Labour leader Sir Keir Starmer

Half of Londoners believe Sir Keir Starmer will be the next prime minister

Nearly half of Londoners believe that the Labour Party will win a majority of seats at the forthcoming general election.

A poll, conducted by YouGov, states that 49% of people in London believe that there will be a Labour majority in the House of Commons following the election, compared to just 12% who expect that the Conservative Party will win enough seats to form a government outright.

The polling, conducted monthly, paints a bleak picture for Rishi Sunak and his party and is the culmination of consistent decline since June 2021 where more than half of those surveyed believed that the government would maintain their majority in some form.

June 2021 was the month which saw Matt Hancock, the then Health Secretary, step down following the revelation that he was having an affair with an aide, in breach of lockdown guidance imposed following the Covid-19 pandemic.

Whilst the polling is conducted without explanation, the number of people who believed that the government would win at the next election fell sharply in the months that followed, reducing to 33% by September 2021.

Polling since has seen a consistent downturn in expectations of an outright conservative victory throughout the party-gate saga and the eventual resignation of then Prime Minister Boris Johnson.

This deterioration culminated in polling suggesting that only 12% of those polled in October 2022, the first poll conducted following Liz Truss’ ill-fated spell as Prime Minister, expected a Conservative victory.

Amanda, a 23 year old freelancer from north London said: “I think that everyone is fed up with the government.

“I think that people remember things such as the handling of covid and party-gate and were seeing the implications of Brexit so people who voted tory before might not this time.”

The polling does not get any better for the conservatives outside of London, with their 12% in the capital being the highest the party achieved from any part of the UK, with only 5% of those polled in Scotland and the rest of the south expecting a Conservative majority.

While figures of 49% suggest that a significant number of Londoners view the Labour party as a government in waiting, it would be naïve to assume that this is an endorsement of Labour pledges as opposed to an indictment of views towards the incumbent government.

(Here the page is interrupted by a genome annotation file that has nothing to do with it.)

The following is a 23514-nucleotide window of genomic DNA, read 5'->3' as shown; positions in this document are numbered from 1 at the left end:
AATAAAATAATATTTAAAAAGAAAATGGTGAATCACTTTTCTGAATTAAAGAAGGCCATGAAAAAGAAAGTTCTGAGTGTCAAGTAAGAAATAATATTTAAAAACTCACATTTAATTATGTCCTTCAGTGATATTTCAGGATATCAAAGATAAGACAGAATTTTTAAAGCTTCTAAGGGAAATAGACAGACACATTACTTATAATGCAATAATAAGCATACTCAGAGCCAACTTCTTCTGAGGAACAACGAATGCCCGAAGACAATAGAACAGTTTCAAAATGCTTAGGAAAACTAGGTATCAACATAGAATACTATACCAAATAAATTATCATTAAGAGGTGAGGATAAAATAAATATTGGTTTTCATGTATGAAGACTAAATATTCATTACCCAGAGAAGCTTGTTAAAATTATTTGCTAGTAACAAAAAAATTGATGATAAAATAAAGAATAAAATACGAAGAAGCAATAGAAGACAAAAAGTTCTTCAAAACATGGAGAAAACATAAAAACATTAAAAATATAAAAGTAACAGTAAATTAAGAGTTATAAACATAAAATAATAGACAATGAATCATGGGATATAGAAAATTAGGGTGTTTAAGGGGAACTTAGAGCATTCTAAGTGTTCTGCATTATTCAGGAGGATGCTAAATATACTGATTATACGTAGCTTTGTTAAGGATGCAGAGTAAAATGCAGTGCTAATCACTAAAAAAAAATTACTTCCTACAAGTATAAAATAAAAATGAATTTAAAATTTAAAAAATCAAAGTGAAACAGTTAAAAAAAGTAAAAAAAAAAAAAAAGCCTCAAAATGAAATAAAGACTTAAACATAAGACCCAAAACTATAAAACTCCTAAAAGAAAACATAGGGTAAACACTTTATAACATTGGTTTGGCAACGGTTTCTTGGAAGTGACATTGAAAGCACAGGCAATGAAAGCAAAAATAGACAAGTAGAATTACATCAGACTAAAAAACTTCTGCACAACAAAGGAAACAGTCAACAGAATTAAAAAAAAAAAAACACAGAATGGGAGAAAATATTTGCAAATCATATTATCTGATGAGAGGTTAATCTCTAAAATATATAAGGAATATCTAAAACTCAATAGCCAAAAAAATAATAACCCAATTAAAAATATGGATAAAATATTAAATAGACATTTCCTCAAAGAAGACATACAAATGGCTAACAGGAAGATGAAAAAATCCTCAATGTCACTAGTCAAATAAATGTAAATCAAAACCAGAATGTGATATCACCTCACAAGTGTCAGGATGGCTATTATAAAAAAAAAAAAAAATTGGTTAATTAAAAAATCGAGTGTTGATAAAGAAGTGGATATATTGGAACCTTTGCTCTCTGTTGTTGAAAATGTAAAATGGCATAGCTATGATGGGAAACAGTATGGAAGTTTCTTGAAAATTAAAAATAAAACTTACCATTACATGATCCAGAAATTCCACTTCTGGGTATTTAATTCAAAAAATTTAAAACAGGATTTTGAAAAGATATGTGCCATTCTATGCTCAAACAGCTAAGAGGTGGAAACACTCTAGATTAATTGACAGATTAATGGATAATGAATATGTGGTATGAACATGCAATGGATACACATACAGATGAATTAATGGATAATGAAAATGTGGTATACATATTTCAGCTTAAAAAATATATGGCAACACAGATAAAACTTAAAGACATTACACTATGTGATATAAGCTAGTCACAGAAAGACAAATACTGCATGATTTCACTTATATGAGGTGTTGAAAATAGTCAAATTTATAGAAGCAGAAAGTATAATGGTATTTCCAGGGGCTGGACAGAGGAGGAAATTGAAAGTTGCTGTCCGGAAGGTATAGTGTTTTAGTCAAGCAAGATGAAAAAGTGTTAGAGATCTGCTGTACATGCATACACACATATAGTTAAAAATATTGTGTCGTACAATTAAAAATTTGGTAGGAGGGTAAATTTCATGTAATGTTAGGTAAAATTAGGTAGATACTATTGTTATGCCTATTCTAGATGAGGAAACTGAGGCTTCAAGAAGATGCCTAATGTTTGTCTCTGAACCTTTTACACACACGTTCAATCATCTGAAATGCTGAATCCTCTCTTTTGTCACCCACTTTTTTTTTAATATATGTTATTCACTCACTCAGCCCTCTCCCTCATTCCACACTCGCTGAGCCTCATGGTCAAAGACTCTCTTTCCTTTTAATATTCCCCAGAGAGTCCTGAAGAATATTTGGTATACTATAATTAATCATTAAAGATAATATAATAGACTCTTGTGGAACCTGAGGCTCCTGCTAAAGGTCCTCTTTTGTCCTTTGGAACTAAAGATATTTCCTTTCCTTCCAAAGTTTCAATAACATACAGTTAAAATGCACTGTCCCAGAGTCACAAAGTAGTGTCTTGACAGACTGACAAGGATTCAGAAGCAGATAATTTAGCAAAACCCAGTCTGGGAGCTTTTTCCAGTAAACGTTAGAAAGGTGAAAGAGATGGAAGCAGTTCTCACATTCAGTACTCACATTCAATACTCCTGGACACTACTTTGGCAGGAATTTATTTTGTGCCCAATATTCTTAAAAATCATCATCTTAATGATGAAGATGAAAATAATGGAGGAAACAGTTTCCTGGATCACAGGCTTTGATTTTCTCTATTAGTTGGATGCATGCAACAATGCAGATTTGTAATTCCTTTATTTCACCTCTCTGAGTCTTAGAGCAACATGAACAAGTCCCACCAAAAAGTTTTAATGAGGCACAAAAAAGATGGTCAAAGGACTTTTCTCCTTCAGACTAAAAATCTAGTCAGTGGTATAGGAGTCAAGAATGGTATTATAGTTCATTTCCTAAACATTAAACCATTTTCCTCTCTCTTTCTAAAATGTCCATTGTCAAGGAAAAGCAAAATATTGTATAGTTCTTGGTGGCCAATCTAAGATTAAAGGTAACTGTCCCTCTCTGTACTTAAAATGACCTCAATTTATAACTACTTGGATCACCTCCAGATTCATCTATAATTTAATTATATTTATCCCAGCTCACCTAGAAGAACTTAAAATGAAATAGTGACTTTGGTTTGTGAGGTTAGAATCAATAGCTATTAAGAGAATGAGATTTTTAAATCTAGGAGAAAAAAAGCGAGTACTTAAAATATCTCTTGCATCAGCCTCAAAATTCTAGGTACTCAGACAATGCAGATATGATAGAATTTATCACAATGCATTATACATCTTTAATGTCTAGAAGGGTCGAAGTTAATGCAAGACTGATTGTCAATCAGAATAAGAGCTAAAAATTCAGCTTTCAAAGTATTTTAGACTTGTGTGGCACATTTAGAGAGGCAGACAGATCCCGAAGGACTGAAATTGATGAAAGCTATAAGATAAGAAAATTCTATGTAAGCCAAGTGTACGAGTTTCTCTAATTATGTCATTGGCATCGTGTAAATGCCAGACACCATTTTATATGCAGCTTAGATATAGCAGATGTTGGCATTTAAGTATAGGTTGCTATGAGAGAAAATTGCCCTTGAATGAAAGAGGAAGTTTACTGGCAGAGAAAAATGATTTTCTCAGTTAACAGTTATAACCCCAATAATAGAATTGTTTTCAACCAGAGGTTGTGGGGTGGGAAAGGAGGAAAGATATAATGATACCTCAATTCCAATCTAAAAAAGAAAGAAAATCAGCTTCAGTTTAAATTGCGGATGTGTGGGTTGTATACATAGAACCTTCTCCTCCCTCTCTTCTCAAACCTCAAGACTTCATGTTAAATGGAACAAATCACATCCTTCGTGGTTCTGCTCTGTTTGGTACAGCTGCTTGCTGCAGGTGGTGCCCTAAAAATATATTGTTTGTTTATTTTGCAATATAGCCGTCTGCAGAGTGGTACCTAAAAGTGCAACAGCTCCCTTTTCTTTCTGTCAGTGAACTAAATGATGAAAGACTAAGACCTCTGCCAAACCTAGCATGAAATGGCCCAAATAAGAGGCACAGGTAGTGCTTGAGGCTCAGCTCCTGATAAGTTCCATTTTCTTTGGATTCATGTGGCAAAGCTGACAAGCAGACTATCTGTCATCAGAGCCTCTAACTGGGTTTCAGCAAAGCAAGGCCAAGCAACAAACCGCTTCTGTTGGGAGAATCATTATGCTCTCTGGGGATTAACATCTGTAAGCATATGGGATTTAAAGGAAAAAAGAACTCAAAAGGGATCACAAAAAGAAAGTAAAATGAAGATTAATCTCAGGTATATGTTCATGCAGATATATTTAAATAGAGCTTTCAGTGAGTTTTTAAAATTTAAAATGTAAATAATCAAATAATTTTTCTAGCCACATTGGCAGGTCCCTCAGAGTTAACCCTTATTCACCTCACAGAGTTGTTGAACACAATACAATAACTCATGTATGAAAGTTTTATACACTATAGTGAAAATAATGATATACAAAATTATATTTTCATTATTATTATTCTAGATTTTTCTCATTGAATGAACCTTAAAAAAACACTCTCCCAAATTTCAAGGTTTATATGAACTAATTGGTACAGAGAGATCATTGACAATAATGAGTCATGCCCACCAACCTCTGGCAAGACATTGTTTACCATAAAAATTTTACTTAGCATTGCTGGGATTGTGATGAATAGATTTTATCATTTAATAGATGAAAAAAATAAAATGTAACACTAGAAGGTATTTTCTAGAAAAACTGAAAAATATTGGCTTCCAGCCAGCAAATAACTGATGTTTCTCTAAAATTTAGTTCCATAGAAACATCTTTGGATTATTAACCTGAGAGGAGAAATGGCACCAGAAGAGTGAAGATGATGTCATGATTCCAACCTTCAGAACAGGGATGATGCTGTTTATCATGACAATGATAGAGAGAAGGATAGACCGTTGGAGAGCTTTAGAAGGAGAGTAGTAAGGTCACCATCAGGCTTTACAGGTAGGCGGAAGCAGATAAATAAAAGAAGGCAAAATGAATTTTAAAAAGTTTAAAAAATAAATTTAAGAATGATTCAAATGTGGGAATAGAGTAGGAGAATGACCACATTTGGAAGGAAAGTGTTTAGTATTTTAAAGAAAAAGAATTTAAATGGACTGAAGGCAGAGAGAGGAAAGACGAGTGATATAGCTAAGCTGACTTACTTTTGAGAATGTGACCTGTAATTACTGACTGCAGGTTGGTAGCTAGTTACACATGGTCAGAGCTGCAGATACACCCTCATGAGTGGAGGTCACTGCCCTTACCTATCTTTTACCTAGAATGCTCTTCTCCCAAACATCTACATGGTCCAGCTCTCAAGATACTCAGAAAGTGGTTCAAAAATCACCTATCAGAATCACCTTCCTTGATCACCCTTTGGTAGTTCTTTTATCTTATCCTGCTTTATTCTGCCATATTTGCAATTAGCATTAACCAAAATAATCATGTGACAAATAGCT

Labour consistently trailed the conservatives for the first three years of the parliamentary term, failing to poll higher than the conservatives at the height of party-gate and amidst public criticism of the poor handling of multi-million-pound PPE contracts during the Covid-19 pandemic.

Whilst it stands to reason that the Tories would retain popularity in the months following a general election which saw them win an overall majority, it will be of some concern to those in the Labour Party that it took the disastrous premiership of Liz Truss, to turn the party into one viewed by voters as being capable of winning an election outright.

Whilst Truss’ short spell in number 10 gave Labour a much-needed boost in the way they are viewed by the electorate, the fact that they have not maintained that lead consistently since highlights the changing nature of public opinion and the need to guard against complacency.

June 2023 saw labour polling drop to 20% with the Conservatives rising to 30%, despite the previous month seeing the conservatives deal with humbling local election defeats, questions of over the then Home Secretary Suella Braverman’s handling of a speeding ticket and former Prime Minister Boris Johnson being referred to police over fresh allegations over his covid rule breaches.

The effect of Labour MP Geraint Davies being suspended the previous month for inappropriate conduct and his colleague Liam Byrne admitting to using parliamentary expenses to fund an unsuccessful West Midlands Mayoral bid is impossible to say but could go some way to explaining the party’s short dip below their rivals.

Fiona, a 60 year old business development director from South London echoed this as she said: “I don’t think it is all over yet.

“I am not convinced that Keir Starmer is the answer and once they start campaigning, I think people’s views can be changed.”

This opinion is supported by the polling data, with one in five people asked stating that they do not know what the election outcome will be.

But as we stand months, if not weeks away from a general election, the polling figures naturally become more important than the reasons behind them, with figures across the country suggesting that there is a consensus amongst the electorate that Sir Keir Stamer is the Prime Minister in waiting.

In Scotland, Wales the north, the midlands and the rest of the south, more than half of those polled expect a Labour majority following the general election.

Featured image credit: Keir Starmer @Flickr (CC BY-NC-ND 2.0)

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